Running Book Recommendations?

Suggest books of interest to Runners?

17 messages
11/10/2002 at 11:32
I'm trying to get a list of good books to recommend to other Runners for our Club's website at http://www.26point2.co.uk

I've trawled through Amazon.co.uk, but would like some suggestions for books that I've missed or comments on the ones I've chosen. If you've got a good book on running, training or diet etc. please suggest it on our site - you'll just need the ISBN, author & Title. Hopefully we can get some idea of what's worth the money and what's avoided.

You can rate exisiting books at 26.2 Book Recommendations as well!

Thanks

Simon
11/10/2002 at 11:50
Hi 4x4 - not seen you on the forum for a while. Welcome back!

I have a copy of Bruce Tulloh's "Running is Easy" which I find great, and very straightforward. Pretty good for beginners. Sorry can't do the ISBN as the book is at home and I am abusing the internet at work at the moment.

First time I've visited the 26.2 site - very impressive.
11/10/2002 at 11:56
I see you've already got it in your list, but I can't recommend highly enough Bob Glover's Competitive Runners Handbook. Extremely comprehensive in scope, packed with information and very readable. More of a reference book than a read from cover to cover though.

venom
11/10/2002 at 15:41
I didn't notice 'The Looniness Of A Long Distance Runner' by Russell Taylor on there. Any regulars on this forum will know about my endless recommendation for this book, but it is quite simply, fantastic. Every runner should read it.
11/10/2002 at 15:46
Incidentally, I agree with Nessie - the website looks very good. Good work.
11/10/2002 at 17:41
Bruce Tulloh's "Running is Easy" & 'The Looniness Of A Long Distance Runner' both added (and a few more).

Thanks for the comments about the website - I should spend more time running than fiddling with it though... :-) I did have some Heart Rate Spreadsheets for download but they got "lost" during an upgrade. I'll post here vwhen they're up again.

Cheers,

Simon

11/10/2002 at 20:51
Hi 4x4 I had a quick look at your site- v. impressed didn't see this one which I think is an excellent book on running form with lots of exercises
The Art of Running by Malcolm Balk & Andrew Shields. Ashgrove Publishing isbn 1-85398-132-x £9.99
11/10/2002 at 20:57
I agree with venom, Bob Glovers book is the best running book I have come across.
11/10/2002 at 21:04
"once a runner" by John L Parker
a novel about an american college runner on the 70/80s.
has the most intense description of a mile race you will ever read.
11/10/2002 at 22:08
Greetings,

Don't know if you already have this listed but without a doubt one of the funniest running books I've ever read (and the only one to make me routinely laugh out loud) is 'Hills, Hawgs and Ho Chi Minh' by Don Kardong ISBN 1-879628-12-0, just brilliant.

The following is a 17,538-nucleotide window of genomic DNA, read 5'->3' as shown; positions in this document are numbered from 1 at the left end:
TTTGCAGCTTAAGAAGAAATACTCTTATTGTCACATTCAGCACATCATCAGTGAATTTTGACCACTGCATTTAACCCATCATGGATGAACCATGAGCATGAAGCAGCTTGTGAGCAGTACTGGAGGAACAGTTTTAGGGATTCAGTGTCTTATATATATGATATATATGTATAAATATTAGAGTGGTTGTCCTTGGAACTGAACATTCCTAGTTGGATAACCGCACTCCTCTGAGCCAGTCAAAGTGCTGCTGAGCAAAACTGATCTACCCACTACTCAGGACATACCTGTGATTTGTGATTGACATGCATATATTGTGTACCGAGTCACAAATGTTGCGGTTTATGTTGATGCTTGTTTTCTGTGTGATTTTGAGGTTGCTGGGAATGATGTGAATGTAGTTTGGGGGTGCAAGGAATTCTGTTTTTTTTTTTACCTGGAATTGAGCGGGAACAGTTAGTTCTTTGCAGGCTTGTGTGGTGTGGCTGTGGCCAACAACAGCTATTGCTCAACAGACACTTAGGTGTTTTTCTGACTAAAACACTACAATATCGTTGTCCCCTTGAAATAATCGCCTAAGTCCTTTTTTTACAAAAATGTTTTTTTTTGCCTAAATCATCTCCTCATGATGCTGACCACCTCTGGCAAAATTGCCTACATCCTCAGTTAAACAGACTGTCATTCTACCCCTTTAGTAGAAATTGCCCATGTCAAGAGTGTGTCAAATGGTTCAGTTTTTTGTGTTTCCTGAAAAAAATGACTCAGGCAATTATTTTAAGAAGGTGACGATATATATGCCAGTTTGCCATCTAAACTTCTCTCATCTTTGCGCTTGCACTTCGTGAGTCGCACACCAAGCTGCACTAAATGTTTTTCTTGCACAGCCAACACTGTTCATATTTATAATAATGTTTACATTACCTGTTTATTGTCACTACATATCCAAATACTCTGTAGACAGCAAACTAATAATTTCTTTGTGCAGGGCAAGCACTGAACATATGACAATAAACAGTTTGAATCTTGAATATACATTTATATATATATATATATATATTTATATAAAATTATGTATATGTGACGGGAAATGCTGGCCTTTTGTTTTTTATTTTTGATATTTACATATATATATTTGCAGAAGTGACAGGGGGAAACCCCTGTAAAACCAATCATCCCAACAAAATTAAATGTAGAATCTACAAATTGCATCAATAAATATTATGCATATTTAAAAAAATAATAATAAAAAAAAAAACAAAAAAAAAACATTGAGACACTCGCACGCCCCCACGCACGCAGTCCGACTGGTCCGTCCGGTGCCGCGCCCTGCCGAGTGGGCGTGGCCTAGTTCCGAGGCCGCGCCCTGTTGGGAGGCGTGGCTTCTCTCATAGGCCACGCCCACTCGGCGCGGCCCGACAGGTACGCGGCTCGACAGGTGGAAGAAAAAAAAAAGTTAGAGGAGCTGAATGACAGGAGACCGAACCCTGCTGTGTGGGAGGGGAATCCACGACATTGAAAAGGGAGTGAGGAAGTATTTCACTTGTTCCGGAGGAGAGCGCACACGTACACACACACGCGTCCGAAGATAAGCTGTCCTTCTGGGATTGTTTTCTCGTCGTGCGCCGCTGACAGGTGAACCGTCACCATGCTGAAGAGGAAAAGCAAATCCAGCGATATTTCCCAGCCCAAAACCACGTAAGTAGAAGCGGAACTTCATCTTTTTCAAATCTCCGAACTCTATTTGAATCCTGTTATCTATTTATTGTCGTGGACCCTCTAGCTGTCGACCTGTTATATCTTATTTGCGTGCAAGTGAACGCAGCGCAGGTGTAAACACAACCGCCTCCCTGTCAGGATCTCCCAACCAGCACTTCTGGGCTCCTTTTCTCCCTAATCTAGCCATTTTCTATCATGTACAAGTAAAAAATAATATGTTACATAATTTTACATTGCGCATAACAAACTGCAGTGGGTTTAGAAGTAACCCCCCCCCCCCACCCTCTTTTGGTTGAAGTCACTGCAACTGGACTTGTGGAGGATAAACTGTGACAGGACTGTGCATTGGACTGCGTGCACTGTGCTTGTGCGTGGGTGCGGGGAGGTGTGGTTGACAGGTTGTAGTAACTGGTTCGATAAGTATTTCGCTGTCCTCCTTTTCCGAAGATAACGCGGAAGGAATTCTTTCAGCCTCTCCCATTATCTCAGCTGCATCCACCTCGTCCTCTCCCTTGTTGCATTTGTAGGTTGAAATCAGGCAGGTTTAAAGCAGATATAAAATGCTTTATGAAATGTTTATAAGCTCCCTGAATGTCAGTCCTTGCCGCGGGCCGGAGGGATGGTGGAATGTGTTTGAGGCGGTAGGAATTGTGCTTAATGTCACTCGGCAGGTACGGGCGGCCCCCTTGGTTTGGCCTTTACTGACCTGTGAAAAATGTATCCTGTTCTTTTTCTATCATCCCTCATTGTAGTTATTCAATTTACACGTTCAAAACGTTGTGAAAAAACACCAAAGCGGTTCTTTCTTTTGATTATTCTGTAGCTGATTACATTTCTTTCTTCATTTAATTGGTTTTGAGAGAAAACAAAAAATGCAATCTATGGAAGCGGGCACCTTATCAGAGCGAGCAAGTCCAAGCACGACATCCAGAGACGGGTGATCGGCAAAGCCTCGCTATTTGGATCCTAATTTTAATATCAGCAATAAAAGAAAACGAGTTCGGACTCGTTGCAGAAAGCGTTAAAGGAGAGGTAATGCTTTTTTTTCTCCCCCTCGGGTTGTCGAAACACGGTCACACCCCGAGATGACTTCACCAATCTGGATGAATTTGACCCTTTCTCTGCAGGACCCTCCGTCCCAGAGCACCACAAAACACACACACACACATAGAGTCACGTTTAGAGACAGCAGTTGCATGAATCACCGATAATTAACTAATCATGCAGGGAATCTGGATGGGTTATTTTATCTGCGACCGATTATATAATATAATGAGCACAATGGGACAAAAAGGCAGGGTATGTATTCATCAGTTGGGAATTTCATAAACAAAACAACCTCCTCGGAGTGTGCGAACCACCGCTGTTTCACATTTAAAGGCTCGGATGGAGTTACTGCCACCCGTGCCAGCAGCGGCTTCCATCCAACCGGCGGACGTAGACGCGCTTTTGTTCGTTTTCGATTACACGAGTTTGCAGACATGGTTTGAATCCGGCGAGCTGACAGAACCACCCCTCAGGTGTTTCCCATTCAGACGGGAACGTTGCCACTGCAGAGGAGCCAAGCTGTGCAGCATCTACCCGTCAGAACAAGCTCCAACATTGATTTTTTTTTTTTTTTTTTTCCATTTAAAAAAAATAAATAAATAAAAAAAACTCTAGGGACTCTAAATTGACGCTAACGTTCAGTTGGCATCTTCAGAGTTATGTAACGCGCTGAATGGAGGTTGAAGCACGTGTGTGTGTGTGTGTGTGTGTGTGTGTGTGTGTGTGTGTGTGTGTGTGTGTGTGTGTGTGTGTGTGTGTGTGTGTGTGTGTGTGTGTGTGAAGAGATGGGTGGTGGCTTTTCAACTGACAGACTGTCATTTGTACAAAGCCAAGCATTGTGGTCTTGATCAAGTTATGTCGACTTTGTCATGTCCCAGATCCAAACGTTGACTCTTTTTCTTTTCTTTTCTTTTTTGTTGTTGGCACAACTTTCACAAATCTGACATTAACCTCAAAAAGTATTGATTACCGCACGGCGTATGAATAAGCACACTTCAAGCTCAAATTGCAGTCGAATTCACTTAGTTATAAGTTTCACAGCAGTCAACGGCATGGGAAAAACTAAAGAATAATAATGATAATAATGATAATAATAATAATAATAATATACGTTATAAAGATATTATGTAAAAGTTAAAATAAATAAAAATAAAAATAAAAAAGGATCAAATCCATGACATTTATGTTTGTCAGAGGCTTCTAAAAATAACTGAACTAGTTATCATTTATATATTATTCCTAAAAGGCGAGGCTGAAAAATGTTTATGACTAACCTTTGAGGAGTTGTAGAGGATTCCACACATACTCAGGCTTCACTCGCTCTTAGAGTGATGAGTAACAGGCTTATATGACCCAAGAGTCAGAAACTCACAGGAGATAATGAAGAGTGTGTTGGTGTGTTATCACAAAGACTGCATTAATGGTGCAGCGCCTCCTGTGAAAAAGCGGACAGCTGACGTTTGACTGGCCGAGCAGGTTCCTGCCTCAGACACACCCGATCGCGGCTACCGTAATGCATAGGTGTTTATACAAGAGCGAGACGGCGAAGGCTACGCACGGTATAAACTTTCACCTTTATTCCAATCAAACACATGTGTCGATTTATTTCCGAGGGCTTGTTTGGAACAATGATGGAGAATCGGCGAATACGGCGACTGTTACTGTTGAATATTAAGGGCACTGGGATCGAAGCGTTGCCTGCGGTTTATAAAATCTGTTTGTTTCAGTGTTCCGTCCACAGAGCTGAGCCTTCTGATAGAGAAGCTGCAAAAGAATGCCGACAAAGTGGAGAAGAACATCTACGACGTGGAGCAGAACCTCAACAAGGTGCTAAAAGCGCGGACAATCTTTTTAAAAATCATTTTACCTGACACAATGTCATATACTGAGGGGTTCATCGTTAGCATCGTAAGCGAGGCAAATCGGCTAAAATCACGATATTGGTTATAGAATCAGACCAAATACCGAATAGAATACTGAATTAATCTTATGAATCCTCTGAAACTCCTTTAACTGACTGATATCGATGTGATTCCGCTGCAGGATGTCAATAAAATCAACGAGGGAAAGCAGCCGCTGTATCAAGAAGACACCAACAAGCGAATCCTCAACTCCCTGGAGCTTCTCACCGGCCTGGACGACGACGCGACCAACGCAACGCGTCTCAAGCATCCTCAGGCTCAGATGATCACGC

In terms of ultra running madness (although I've still managed to resist the urge to do anything beyond 26.2) 'The Death Valley 300' by Richard Benyo takes some beating. Although not the best prose I've ever come across, his ability to convey the profound and montonous agony of partcipation in an event so utterly divorced from the realms of consideration for most of us 'ordinary and well-adjusted' runners is not to be missed, ISBN 0-915373-01-7, awesome.

Also, by Rich Benyo, 'Making the Marathon Your Event' is mainly, well, pants, in my humble opinion. Specifically, I think the training regimens are insane (perhaps not suprising when one considers the fact the the man wrote the book on completing the Death Valley 300). Nevertheless, if you can beg, borrow, steal or photocopy the appropriate sections, Part IV, Chapter 17 'Lessons from the Great Marathoners' is truly great reading. I was crying with laughter just the other night as I perused the section on Emil Zatopek, absolutely priceless (except for the fact that it isn't worth the price), ISBN 0-679-73930-0

best, mm ;-)
12/10/2002 at 08:11
Agree with Venom that Bob Glover's Competitive Runners Handbook is excellent. Lots of fascinating detail and advice that makes great sense.
12/10/2002 at 10:01
Forgot to mention Hal Higdon's, 'Boston, A Century of Running'. This is a beautifully produced and meticulously researched oversized book that is essential reading for any marathoner. Chapter 9, 'The Duel' which reccounts the famous battle between Dick Beardsley and Alberto Salazar at the 1982 race, you can feel yourself going anaerobic as the gripping account comes to a close. ISBN 0-87596-283-1, brilliant!
22/10/2002 at 21:54
I agree that Bob Glover's Competitive Runners Handbook is a good read, with loads of information I have not seen elsewhere. If getting the magazines Runner's World, and 'Running & Fitness' is not enough for you, try this.
Psi
24/10/2002 at 05:05
The Looniness of the Long Distance Runner is a FANTASTIC, hilarious book. Read it!
24/10/2002 at 09:47
Once you're wanting to go onto the sports science/history type of book try 'The Lore of Running' by Tim Noakes ISBN 0-88011-438-x which has enough Vo2 graphs to satisfy the most devout statisticians among you; potted history and analysis of the running careers of various greats from Jim Peters to Grete Waitz and a hypochondriach's dream of an injury section.
Lots of pages for your money too.
24/10/2002 at 10:06
I agree with both 'The Lore of Running' and 'The Competitive Runners Handbook'. One other that I would highly recommend is the controversial ebook 'Running Fast and Injury Free' by Gordon Pirie.
I'm not sure whether it is available in print but it can be downloaded from http://www.gordonpirie.com
25/10/2002 at 15:50
For women runners:

Runner's World complete book of women's running by Dagny Scott.

Excellent.

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